Tuesday, 11 December 2018

Simple cork craft for Christmas!

...well, it is that time of year when there might be a few corks knocking about!

This is a very simple Santa craft, based on the gnomes from 'Brian the Lion goes into Space' - so if you'd like to make one, follow the step-by-step instructions for a gnome here.

The only changes are:

Paint the top part of your cork a pinky colour for the face (mix a little red with lots of white, a spot of yellow and tiny touch of blue).

Either paint the bottom part red, or use red paper. Instead of blue feet/shoes, use black paper (or colour-in some plain paper).

For a little extra detail, tease out a thin strip of cotton wool and glue it around the bottom of the cork. Use a black pen to draw a belt around his middle. Add a tiny ball of cotton wool to the top of Santa's red hat.

Thursday, 6 December 2018

How to make the gnomes from Brian the Lion

It's the gnomes turn to take centre stage!

There's already a Brian the Lion tutorial here, and this project shows you how to make the little blue, beardy gnomes that Brian meets during his adventures in my book, 'Brian the Lion goes into Space.'
They're very simple to do - just corks and cotton wool!

You will need:
Cork (wine cork shape or cava/champagne shape)
Blue paper (or plain paper coloured blue)
Cotton wool
Glue stick
PVA craft glue
Black felt-tip pen or gel pen

1. First, paint your cork light blue (mix a little blue with a lot of white) The champagne style corks have an obvious head shape.

2. Cut a strip of blue paper (or colour-in plain paper) Make it few cm's wide, so it's about half the length of the cork. Cut a piece that's long enough to wrap around the cork with a little overlap.

3. If you have a glue stick, rub this over your strip of paper and glue in place. With craft (pva) glue, it might be easier to brush a thin layer on the bottom half of the cork and wrap your paper piece around it, adding a tiny dab more glue where the paper overlaps.

4. Cut another thinner strip for the arms - it needs to go around the back of the cork with the arm length even on both sides. You can round off the strip ends for hands if you want, or leave them as they are. Glue in place.

5. For the gnome's shoes, place the cork on the paper and draw around it, but extend your circle shape out a bit at the front (see pic)

Cut out, and mark a 'V' shape in the middle of extra front bit that sticks out, to define the shoes. Snip out the 'V'. Glue the rest under the cork.

6. For the gnome's beard, take a small piece of cotton wool - we unwrapped a cotton ball and used one end of it. Decide how long you want your gnome's beard to be, then gently pull a hole in the cotton wool just above your chosen beard size.

7. Brush a layer of craft glue over the top and sides of the gnome's head and a little on his front, below his head, but leave a space for his face. Carefully press the cotton wool into place, around the face. Try not to get glue on your hands or his beard will stick to your fingers! Gently tease the cotton wool down at the back and sides, to cover the head, and cut any extra off. Press and trim the front too, until you're happy.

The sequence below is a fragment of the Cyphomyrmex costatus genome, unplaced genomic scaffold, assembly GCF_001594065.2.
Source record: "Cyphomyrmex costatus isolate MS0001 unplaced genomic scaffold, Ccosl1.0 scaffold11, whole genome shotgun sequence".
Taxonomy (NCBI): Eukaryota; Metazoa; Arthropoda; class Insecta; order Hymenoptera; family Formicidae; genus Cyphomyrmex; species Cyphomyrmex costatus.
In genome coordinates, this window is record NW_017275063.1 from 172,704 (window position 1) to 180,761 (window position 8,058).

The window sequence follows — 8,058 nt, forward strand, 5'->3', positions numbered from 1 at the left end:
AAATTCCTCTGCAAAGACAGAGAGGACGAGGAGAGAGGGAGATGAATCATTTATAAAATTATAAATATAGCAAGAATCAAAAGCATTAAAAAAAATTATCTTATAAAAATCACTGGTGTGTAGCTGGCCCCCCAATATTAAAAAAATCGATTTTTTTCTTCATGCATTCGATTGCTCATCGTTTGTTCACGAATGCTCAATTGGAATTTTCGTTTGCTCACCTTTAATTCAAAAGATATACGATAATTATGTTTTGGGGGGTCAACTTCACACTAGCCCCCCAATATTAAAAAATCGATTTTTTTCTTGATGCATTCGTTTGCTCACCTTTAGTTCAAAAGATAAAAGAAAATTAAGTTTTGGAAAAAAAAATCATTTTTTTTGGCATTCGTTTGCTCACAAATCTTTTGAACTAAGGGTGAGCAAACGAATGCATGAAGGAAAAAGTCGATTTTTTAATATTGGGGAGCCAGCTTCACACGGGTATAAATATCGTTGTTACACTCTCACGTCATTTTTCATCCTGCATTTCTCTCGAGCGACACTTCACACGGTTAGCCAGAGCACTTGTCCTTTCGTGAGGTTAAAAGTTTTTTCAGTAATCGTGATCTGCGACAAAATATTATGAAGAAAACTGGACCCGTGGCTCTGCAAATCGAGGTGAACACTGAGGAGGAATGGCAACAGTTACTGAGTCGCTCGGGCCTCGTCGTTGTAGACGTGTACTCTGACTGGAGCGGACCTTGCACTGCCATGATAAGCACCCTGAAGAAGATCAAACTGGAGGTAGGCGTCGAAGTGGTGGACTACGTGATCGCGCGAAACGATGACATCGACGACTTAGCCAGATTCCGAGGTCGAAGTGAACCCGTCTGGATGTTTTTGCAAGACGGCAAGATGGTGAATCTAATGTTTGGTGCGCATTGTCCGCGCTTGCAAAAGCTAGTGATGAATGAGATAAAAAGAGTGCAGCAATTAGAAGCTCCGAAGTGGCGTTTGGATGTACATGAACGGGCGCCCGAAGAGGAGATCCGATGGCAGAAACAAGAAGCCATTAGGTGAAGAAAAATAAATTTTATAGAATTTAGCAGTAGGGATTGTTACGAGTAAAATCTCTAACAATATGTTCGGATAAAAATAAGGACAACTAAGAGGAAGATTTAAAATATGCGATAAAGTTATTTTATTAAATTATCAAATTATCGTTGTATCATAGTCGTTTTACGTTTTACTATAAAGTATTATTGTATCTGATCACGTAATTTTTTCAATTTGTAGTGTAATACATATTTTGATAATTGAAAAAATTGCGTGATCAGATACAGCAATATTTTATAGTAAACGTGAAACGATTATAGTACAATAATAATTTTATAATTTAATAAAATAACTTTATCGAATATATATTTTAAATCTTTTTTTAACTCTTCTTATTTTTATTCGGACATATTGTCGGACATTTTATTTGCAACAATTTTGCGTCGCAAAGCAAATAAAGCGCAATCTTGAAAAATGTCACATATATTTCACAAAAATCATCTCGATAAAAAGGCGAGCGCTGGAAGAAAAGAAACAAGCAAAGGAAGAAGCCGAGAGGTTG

For the gnome's hat, draw around something like the base of a small glass, or jar or beaker, and cut the circle out. Fold it in half and cut along the crease. Rub or dab some glue along half the straight edge and carefully fold and bring the sides together to make a small cone shape. Press with your fingers until the glue holds.

You could glue the hat on, or leave it, so your gnome can take a nap.

Because of course, they sleep on their heads...

Tuesday, 20 November 2018

Leaf art using paper plates

hen - leaf fall crafts

turkey craft thanksgiving leaf art

We have done a fair bit of leaf art over the years, but this is a little different because we've used paper plates as a base for the leaves, and this helps so much with the shape of the birds. A lot easier for little makers too.

We pressed our leaves so they're flat to work with and last longer. The downside is they lose some of their vibrant colour and can sometimes be brittle, but it is lovely to be able to keep your leaf art - we still have a butterfly I made with Daisy about 6 years ago!

There's lots of advice online about the best ways to press leaves - ours isn't very scientific! We just arranged them between some sheets of newspaper and put the newspaper under a rug in the kitchen for about a week. Seemed to work okay..
Just make sure you have plenty of leaves and they're different colours and shapes.

For the Thanksgiving Turkey, cut a small section off the bottom of a paper plate.

Then start with the top of the fantail, arranging your leaves along the outer edge of the paper plate so you can't see any white. Think about your colours, it is worth spending a few minutes arranging your leaves into colour piles. We started with reddish orange leaves, then a row of green and then red point leaves and finally yellow. So a darker turkey body would stand out.